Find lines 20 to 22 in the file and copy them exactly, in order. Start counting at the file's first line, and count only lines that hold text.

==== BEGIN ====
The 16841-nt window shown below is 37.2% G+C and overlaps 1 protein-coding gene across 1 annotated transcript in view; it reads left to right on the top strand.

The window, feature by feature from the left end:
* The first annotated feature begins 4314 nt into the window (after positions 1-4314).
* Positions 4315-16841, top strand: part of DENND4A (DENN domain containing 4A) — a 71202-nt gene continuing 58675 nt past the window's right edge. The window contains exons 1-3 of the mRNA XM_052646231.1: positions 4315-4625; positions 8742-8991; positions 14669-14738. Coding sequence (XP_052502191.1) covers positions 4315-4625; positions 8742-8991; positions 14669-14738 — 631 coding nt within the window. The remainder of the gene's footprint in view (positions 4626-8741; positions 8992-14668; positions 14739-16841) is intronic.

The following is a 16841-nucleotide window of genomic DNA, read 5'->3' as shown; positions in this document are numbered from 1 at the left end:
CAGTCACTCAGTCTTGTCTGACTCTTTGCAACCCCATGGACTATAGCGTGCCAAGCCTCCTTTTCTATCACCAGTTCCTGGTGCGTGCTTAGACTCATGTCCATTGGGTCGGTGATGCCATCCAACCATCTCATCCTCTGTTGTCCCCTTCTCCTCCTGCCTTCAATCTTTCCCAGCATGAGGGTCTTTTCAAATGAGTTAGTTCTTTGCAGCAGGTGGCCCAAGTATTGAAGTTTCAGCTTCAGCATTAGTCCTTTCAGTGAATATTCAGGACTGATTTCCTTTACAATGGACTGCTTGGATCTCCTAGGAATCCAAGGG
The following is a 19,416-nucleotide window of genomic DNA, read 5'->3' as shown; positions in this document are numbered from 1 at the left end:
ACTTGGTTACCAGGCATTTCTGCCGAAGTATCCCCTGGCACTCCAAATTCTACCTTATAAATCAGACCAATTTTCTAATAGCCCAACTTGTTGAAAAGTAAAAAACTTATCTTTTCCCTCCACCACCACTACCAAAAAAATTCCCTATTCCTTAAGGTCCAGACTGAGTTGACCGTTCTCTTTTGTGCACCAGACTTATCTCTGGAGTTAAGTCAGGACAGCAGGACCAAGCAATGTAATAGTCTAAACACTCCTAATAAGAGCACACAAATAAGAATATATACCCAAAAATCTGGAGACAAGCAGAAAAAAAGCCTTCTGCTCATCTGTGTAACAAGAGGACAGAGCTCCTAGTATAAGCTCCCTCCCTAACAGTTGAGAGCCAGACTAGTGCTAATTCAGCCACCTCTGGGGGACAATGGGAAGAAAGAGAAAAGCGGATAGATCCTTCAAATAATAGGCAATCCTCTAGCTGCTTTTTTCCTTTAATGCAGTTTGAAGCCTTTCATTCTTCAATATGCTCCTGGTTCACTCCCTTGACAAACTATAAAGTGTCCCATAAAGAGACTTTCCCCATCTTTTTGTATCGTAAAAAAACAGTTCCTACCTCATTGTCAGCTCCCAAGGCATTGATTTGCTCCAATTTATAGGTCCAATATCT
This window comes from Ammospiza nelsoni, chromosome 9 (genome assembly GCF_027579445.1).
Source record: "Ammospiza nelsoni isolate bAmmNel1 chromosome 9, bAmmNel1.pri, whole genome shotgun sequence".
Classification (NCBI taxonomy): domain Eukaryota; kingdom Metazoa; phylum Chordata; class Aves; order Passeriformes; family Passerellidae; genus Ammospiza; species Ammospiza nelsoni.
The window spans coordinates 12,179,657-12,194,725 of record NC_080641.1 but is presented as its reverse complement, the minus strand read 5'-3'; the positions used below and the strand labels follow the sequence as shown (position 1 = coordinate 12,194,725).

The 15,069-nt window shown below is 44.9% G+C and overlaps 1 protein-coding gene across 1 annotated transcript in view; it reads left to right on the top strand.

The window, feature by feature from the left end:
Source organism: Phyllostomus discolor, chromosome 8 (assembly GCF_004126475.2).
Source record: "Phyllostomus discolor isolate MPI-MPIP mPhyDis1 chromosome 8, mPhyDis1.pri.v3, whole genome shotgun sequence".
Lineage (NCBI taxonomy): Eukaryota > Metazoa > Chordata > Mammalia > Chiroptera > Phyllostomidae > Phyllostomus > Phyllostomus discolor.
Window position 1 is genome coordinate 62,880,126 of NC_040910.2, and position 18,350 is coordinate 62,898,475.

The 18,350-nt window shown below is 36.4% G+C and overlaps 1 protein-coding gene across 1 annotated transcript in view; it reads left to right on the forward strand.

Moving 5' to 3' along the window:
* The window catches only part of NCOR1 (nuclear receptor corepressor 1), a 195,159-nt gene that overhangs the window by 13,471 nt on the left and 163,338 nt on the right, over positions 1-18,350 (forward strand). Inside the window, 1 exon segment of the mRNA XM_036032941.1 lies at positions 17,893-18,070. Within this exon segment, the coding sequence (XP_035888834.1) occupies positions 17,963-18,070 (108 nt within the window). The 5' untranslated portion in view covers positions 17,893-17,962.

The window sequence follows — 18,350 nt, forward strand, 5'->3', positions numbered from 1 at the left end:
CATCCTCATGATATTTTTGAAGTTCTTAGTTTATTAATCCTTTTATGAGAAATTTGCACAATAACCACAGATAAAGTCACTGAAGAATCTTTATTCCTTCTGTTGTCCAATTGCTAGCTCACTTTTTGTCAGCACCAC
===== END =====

Moving 5' to 3' along the window:
* The window catches only part of NCOR1 (nuclear receptor corepressor 1), a 195,159-nt gene that overhangs the window by 13,471 nt on the left and 163,338 nt on the right, over positions 1-18,350 (forward strand). Inside the window, 1 exon segment of the mRNA XM_036032941.1 lies at positions 17,893-18,070. Within this exon segment, the coding sequence (XP_035888834.1) occupies positions 17,963-18,070 (108 nt within the window). The 5' untranslated portion in view covers positions 17,893-17,962.

The window sequence follows — 18,350 nt, forward strand, 5'->3', positions numbered from 1 at the left end: